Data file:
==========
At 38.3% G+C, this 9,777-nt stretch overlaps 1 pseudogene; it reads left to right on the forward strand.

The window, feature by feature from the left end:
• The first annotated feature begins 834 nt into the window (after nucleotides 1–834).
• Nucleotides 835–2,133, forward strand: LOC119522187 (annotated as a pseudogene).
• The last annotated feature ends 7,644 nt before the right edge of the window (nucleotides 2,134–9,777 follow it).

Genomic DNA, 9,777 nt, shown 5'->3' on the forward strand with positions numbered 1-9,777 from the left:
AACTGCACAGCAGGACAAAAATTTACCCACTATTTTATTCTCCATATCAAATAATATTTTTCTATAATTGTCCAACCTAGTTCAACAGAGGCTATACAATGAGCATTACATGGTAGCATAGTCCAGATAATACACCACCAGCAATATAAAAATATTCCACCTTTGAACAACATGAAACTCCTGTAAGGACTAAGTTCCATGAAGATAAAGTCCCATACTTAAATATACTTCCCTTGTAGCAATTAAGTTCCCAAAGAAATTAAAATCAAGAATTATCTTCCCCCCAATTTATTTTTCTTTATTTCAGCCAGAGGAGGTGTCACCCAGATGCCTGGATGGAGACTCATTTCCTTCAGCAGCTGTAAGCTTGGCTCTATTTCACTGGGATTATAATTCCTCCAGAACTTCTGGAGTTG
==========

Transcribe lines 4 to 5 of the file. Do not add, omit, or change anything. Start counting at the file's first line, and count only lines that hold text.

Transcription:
• Nucleotides 835–2,133, forward strand: LOC119522187 (annotated as a pseudogene).
• The last annotated feature ends 7,644 nt before the right edge of the window (nucleotides 2,134–9,777 follow it).